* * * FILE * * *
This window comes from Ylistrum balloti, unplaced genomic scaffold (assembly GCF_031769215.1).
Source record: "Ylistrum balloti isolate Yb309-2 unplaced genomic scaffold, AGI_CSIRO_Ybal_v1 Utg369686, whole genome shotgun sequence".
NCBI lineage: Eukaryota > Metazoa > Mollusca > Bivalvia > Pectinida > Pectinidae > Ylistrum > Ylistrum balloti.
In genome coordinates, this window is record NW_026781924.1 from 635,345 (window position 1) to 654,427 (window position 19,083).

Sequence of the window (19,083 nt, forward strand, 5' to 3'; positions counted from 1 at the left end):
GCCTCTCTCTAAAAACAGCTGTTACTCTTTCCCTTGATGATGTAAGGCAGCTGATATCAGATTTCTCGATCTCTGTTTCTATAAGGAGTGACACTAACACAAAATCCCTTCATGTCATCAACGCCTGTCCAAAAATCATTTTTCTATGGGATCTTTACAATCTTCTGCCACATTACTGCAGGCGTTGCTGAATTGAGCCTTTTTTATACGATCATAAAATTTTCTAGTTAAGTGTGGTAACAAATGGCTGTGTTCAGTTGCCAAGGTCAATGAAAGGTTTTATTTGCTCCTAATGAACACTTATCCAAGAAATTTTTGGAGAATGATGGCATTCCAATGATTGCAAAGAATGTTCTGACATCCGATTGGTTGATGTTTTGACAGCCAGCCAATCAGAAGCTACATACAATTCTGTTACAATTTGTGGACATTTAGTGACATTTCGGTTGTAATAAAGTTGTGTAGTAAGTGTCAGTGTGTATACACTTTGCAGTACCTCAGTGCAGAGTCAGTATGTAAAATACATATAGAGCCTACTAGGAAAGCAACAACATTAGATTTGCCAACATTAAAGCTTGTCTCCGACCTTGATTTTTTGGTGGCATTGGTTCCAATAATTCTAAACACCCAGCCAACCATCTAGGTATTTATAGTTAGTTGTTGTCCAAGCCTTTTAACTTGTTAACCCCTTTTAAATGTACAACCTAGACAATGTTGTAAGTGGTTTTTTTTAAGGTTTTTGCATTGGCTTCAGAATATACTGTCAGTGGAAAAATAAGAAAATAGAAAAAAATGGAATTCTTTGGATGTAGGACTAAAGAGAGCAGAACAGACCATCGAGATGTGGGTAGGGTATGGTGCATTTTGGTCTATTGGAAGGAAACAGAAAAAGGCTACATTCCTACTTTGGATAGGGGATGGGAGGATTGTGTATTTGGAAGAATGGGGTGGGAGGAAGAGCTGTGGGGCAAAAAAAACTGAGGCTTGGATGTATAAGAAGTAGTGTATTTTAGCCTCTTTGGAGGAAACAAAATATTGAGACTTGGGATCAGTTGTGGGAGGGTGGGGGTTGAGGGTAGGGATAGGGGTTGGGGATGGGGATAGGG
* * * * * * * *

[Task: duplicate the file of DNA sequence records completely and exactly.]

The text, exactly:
This window comes from Ylistrum balloti, unplaced genomic scaffold (assembly GCF_031769215.1).
Source record: "Ylistrum balloti isolate Yb309-2 unplaced genomic scaffold, AGI_CSIRO_Ybal_v1 Utg369686, whole genome shotgun sequence".
NCBI lineage: Eukaryota > Metazoa > Mollusca > Bivalvia > Pectinida > Pectinidae > Ylistrum > Ylistrum balloti.
In genome coordinates, this window is record NW_026781924.1 from 635,345 (window position 1) to 654,427 (window position 19,083).

Sequence of the window (19,083 nt, forward strand, 5' to 3'; positions counted from 1 at the left end):
GCCTCTCTCTAAAAACAGCTGTTACTCTTTCCCTTGATGATGTAAGGCAGCTGATATCAGATTTCTCGATCTCTGTTTCTATAAGGAGTGACACTAACACAAAATCCCTTCATGTCATCAACGCCTGTCCAAAAATCATTTTTCTATGGGATCTTTACAATCTTCTGCCACATTACTGCAGGCGTTGCTGAATTGAGCCTTTTTTATACGATCATAAAATTTTCTAGTTAAGTGTGGTAACAAATGGCTGTGTTCAGTTGCCAAGGTCAATGAAAGGTTTTATTTGCTCCTAATGAACACTTATCCAAGAAATTTTTGGAGAATGATGGCATTCCAATGATTGCAAAGAATGTTCTGACATCCGATTGGTTGATGTTTTGACAGCCAGCCAATCAGAAGCTACATACAATTCTGTTACAATTTGTGGACATTTAGTGACATTTCGGTTGTAATAAAGTTGTGTAGTAAGTGTCAGTGTGTATACACTTTGCAGTACCTCAGTGCAGAGTCAGTATGTAAAATACATATAGAGCCTACTAGGAAAGCAACAACATTAGATTTGCCAACATTAAAGCTTGTCTCCGACCTTGATTTTTTGGTGGCATTGGTTCCAATAATTCTAAACACCCAGCCAACCATCTAGGTATTTATAGTTAGTTGTTGTCCAAGCCTTTTAACTTGTTAACCCCTTTTAAATGTACAACCTAGACAATGTTGTAAGTGGTTTTTTTTAAGGTTTTTGCATTGGCTTCAGAATATACTGTCAGTGGAAAAATAAGAAAATAGAAAAAAATGGAATTCTTTGGATGTAGGACTAAAGAGAGCAGAACAGACCATCGAGATGTGGGTAGGGTATGGTGCATTTTGGTCTATTGGAAGGAAACAGAAAAAGGCTACATTCCTACTTTGGATAGGGGATGGGAGGATTGTGTATTTGGAAGAATGGGGTGGGAGGAAGAGCTGTGGGGCAAAAAAAACTGAGGCTTGGATGTATAAGAAGTAGTGTATTTTAGCCTCTTTGGAGGAAACAAAATATTGAGACTTGGGATCAGTTGTGGGAGGGTGGGGGTTGAGGGTAGGGATAGGGGTTGGGGATGGGGATAGGG